Seven Tips For Preventing Heat-Related Illnesses

Written by Sarah Thebarge, Physician Assistant

Heat-related illnesses such as heat exhaustion and heat stroke peak from July through August each year as the U.S. experiences its highest temperatures. 

Symptoms of heat exhaustion include weakness, increased sweating, a rapid heart rate, muscle cramps, dizziness, nausea, and vomiting. 

Without rapid intervention, heat exhaustion can progress to heatstroke, a potentially fatal condition that leads to hundreds of deaths in the U.S. each year.  Heatstroke symptoms include a high temperature (103 degrees F or higher), headache, confusion, flushed skin, and loss of consciousness. 

Here are seven steps to help you and your loved ones avoid a heat-related illness this summer.

1. Know the heat index.

Knowing the temperature forecast for a hot day isn’t as helpful as knowing the heat index. Most weather apps and websites include heat index information.

A heat index is calculated by factoring in the relative humidity with the actual air temperature, and it’s a more accurate indicator of how your body perceives the heat.  For instance, if the air temperature is 96 degrees F and the relative humidity is 65%, your body will experience a heat index of 121 degrees F.

2. Drink plenty of fluids.

Your body needs more fluids than usual on hot days because of water loss from sweating, and because water evaporates faster off hot skin.

Staying hydrated is one of the most effective ways to avoid a heat-related illness.  Drink plenty of water, and avoid excessive amounts of caffeine and alcohol, since these are diuretics that cause you to urinate more. 

It is also important to start drinking before you feel thirsty because thirst is a symptom of early dehydration. Pro-tip: Keep a water bottle handy at all times so drinking water becomes a habit and doesn’t feel like a task.

There’s no specific recommendation for the amount of water you “should” drink because everyone’s body and hydration needs are different. However, if you’re urinating at least every 4 hours and your urine is a pale yellow color, you’re likely drinking enough to avoid early dehydration.

3. Don’t leave anyone (including animals) in a hot car.

Hot car deaths, also called vehicular heat strokes, occur most commonly when an adult forgets a child in a hot car, or when a child wanders into an unattended car and can’t get out. 

The temperature inside a locked car can rise 20 degrees in just 10 minutes, quickly leading to heat exhaustion and heat stroke if someone is left inside.  It should also be noted that leaving the windows cracked does not help to lower the temperature inside the car.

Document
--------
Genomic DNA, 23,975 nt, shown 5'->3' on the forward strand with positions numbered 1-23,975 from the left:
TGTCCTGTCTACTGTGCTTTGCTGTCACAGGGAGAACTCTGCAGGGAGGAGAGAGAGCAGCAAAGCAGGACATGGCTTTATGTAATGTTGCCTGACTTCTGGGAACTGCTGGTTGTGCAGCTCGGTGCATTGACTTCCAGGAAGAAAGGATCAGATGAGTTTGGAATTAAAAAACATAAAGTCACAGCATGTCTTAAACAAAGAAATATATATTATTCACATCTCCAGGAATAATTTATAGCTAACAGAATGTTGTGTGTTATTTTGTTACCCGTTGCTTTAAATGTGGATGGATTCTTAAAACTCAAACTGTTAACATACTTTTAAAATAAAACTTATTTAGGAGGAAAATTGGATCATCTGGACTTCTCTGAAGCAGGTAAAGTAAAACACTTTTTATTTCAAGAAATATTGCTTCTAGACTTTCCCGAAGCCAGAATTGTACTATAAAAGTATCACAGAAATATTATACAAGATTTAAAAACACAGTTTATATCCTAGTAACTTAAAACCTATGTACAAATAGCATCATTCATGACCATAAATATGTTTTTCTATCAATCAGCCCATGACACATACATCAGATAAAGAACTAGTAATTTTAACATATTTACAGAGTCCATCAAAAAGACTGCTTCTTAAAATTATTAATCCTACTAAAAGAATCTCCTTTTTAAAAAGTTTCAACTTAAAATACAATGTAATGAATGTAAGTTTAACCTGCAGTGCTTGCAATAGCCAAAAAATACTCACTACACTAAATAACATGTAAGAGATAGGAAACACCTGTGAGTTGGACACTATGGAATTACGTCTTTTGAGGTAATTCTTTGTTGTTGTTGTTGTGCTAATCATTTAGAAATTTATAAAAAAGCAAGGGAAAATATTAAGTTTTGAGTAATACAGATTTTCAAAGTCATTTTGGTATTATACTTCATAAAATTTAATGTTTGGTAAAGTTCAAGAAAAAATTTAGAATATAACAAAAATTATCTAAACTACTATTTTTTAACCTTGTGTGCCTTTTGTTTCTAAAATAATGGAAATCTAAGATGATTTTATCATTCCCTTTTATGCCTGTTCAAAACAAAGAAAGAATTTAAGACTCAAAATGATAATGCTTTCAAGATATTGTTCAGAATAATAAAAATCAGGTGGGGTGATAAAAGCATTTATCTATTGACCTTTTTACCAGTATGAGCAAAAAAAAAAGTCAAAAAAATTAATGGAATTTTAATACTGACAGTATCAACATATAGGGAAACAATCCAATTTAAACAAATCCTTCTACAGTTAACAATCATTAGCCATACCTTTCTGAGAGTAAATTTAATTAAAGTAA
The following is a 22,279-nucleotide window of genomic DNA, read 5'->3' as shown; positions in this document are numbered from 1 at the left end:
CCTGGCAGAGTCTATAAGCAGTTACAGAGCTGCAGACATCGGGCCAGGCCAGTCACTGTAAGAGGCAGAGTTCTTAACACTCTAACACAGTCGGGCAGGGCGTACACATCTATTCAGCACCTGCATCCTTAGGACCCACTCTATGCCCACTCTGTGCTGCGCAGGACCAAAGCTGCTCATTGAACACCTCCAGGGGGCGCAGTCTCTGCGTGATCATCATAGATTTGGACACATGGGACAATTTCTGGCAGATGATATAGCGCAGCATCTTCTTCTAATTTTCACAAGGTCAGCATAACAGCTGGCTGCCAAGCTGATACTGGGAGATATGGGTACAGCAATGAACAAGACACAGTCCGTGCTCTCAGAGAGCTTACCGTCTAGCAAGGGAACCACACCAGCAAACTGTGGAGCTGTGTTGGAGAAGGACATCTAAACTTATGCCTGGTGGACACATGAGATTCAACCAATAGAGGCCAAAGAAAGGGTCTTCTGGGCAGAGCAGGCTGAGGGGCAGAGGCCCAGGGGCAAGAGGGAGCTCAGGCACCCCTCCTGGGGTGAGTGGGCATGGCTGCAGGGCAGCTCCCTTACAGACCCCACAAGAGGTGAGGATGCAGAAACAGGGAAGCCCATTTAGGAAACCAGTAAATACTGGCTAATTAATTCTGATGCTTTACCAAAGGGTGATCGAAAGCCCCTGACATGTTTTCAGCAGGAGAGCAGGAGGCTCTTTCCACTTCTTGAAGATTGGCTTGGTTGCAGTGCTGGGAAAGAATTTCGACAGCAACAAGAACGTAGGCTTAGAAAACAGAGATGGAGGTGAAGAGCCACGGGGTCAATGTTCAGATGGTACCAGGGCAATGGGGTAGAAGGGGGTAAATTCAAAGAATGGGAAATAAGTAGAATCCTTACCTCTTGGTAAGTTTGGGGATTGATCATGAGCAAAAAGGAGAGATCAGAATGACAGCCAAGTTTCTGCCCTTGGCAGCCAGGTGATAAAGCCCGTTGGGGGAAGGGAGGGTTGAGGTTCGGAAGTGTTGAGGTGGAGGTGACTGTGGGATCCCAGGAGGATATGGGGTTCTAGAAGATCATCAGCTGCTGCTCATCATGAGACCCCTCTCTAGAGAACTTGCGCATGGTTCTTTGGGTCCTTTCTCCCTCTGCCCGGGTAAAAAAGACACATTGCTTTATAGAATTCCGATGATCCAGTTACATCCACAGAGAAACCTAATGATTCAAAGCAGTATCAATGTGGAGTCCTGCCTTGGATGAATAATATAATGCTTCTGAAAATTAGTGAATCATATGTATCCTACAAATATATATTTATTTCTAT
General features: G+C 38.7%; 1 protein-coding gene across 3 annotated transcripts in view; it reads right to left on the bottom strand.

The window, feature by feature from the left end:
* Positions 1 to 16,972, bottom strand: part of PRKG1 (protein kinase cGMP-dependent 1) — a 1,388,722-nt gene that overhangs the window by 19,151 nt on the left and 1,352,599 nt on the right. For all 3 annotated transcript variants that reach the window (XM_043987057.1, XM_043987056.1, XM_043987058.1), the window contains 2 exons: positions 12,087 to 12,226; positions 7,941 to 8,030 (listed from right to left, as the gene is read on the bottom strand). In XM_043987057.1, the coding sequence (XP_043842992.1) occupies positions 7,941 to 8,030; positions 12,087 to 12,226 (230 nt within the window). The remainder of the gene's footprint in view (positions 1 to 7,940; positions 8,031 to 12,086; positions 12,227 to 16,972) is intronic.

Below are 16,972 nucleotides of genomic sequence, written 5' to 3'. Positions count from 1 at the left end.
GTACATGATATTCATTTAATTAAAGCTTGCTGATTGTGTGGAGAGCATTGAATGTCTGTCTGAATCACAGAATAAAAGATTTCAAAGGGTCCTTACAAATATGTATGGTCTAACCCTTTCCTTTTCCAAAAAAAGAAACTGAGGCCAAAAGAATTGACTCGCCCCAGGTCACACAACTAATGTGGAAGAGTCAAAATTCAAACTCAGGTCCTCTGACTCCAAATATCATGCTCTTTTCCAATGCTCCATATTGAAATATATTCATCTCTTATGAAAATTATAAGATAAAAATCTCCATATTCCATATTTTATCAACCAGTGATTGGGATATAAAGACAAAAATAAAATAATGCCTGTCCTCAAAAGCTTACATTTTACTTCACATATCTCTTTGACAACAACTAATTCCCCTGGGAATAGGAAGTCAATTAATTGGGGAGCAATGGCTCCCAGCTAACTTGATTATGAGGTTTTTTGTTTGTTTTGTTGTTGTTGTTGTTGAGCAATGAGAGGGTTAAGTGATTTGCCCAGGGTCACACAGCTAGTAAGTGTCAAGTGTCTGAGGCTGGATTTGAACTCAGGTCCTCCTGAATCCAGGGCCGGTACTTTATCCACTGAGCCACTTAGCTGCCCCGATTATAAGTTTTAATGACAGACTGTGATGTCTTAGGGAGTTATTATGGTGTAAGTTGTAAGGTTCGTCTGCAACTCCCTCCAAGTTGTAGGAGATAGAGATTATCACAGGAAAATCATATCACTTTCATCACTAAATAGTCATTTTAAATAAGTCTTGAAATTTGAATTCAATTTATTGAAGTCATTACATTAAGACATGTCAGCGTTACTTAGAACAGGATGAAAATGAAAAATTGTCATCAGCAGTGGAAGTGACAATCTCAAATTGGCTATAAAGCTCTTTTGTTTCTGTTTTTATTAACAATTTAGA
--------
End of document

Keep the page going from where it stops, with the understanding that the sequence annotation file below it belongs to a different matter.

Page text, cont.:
So, never leave anyone (including animals) in a hot car.  And if a young child goes missing, quickly check the trunk and other interior spaces of nearby cars to make sure they’re not trapped inside. If you see a child or animal inside a car on a hot day, quickly look for parents and/or owners and call emergency personnel for assistance if the car cannot be opened right away. 

4. Avoid strenuous activities.

On hot days, even if you’re at rest, your body has to work harder to keep your temperature in a safe range.  If you engage in strenuous activities in the heat, your body has to work even harder to keep your major organs from overheating.  This can lead to rapid dehydration, heat exhaustion, heatstroke, and organ failure. 

To stay healthy, avoid strenuous activities during the hottest hours of the day, stay in the shade as much as possible, wear proper clothing, take frequent breaks, and make sure you drink plenty of water.

5. Be aware of medication side effects.

It’s important to be aware of the side effects of any medications you’re taking. Certain medications can increase your sensitivity to sunlight (which is called photosensitivity), lower your blood pressure, increase your risk of fainting or make you more prone to dehydration and heat-related illnesses.

6. Take special precautions if you’re at high risk.

Certain populations -- including children, elderly people, and people with underlying health conditions --  are at a higher risk of experiencing heat-related illnesses than others.  It’s recommended that these people stay indoors as much as possible on hot days, use air conditioning, drink plenty of fluids, and seek urgent medical attention if they begin to experience any heat-related symptoms or an exacerbation of a pre-existing health condition.

7. Wear light, loose-fitting clothing.

Your skin is your largest organ, which means it’s a key player in keeping your body temperature within a safe range.  In hot weather, make sure to wear lightweight, loose-fitting clothing that allows your skin to sweat and cool properly. 

Also, if you wear a hat, make sure it allows for good ventilation since 50% of body heat is emitted from the scalp and face.


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